Summer greetings—and here’s a summer tip that will serve you far better than “plant the corn early” or “take an umbrella in case of rain.” Ready? If a friend invites you to go cruising on a 215 foot yacht in the Aegean for a week, the answer is YES! I’m just back from Greece and Turkey---my first time since 1976, before I was born--- and was dazzled by so many incredible things: the majesty of The Byzantine/Ottoman Empire, the fun of Mykonos, the succulent, delectable FRESH
It’s impossible not to feel right at home at The Mansion on Turtle Creek, a pink-stuccoed masterpiece nestled in Dallas’ leafy Highland Park. It’s like you’re visiting a distant cousin’s residence---albeit a wealthy one’s---rather than the flagship of Rosewood Hotels’ impeccable roster. It was the city’s first five-star property when it opened in 1983, and whenever my cooking or speaking business takes me to Dallas, I just wouldn’t think of staying anywhere else. Hotelier C
THESE DAYS, it’s hard to imagine true seasonality in food, even though you may read about it every day. While everything seems to be available always, corn on the cob isn’t right for December, blueberries won’t cut it in March, and root vegetables, even if they’re made into a salad, are Verboten in July. You get it—but here’s another ploy: there’s a huge difference between organic and seasonal, and most people just don’t know the difference. You may be able to buy organic tom
WHENEVER NAN and Tommy Kempner were in town, Sunday nights were super-special occasions. Unlike the more formal seated lunches and dinners for 12 to 18 during the week, these Sunday parties were blockbuster sit-all-over-theapartment buffet suppers for 30 to 120 guests, several times a month. The phone would ring and there was Nan: “Do come for a spaghetti dinner,” her tone implying an evening as cozy and relaxed as something any old housewife might slap together for a crowd.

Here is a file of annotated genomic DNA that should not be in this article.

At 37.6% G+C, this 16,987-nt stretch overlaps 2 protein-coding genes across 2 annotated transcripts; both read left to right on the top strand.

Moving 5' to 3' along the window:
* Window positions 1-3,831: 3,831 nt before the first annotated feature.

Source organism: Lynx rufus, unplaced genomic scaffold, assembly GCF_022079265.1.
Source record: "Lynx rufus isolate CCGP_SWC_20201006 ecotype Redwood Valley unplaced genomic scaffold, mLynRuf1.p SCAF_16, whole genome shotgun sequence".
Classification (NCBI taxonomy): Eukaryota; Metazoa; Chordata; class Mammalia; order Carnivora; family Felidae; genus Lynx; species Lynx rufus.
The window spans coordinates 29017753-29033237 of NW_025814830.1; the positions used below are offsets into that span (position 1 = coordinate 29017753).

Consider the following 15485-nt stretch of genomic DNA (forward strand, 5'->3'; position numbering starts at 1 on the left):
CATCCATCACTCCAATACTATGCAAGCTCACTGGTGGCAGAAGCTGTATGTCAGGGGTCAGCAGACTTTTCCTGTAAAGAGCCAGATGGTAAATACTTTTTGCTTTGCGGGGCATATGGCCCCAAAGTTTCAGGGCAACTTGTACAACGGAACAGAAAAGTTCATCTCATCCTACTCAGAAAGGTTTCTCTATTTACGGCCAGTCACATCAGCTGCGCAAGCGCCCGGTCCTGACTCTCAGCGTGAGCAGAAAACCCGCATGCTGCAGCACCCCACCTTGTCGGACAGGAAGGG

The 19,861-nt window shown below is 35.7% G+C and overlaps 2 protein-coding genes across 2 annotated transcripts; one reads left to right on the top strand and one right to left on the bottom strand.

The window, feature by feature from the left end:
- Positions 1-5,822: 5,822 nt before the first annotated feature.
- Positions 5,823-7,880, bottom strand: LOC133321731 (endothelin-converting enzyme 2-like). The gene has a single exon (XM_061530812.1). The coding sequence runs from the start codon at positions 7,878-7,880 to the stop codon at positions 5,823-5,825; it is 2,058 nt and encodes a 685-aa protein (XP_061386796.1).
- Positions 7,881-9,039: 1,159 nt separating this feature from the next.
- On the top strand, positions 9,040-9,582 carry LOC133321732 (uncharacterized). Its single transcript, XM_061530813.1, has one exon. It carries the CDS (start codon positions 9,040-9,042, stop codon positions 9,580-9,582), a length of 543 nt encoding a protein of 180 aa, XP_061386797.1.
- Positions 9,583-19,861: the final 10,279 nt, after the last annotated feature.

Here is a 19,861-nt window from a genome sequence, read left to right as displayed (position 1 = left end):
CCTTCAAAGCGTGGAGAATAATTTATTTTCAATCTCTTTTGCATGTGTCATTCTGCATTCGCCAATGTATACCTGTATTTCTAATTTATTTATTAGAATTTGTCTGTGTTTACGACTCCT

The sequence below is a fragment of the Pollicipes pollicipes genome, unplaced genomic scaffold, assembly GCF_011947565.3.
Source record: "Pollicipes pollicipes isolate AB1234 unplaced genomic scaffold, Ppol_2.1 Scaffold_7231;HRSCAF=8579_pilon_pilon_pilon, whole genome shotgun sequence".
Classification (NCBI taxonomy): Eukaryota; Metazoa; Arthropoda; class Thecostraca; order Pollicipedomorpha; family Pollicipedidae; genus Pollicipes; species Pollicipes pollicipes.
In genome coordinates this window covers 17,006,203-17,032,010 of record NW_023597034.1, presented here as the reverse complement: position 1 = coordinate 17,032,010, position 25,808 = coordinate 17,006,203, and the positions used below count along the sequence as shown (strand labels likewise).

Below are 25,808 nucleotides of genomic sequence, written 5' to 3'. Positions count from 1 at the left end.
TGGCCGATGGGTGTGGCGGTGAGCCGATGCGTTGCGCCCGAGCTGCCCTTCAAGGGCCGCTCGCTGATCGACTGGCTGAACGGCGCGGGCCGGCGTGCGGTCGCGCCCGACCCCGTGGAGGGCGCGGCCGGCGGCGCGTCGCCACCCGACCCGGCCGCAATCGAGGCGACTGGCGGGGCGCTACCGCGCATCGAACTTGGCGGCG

It’s considered the jewel of the South’s social season, and on that subject, 400 Georgians can’t be wrong. AN ANNUAL BENEFIT FOR THE ATLANTA History Center, the Swan House Ball always takes place in April. Last year’s black-tie dinner-dance celebrated the 86th anniversary of the Italianate masterpiece, which was originally commissioned by a cotton broker and his wife, Edward and Emily Inman. The chairman, my buddy Aimee Chubb, called me to design the party and cook for it. I
After three decades, the Birmingham, Alabama, restaurant remains an American icon. In 1982, on a treelined central street in downtown Birmingham, local son Frank Stitt opened Highlands Bar and Grill, a temple of Frenched-up Southern cuisine inspired by the brasseries of Paris. Stitt had cut his teeth in the ’70s at Alice Waters’s Chez Panisse under then-chef Jeremiah Tower, followed by stints in kitchens throughout Provence and Burgundy, before returning home to Alabama, wher
Alex Hitz remembers his friend Nan Kemper. Sometime during the early fall of 1998, when I was new in town and still living in the Carlyle Hotel, my telephone rang. An unfamiliar but booming voice came through the receiver: - “Hello Darling. It’s Nan Kempner.” - “Well, uh, hello, Nan,” I replied meekly through my shock. “How are you?” Certainly, I knew who she was, although we had never met. - “Very well, darling. Listen, I’ve got some people coming in for lunch on Friday, ab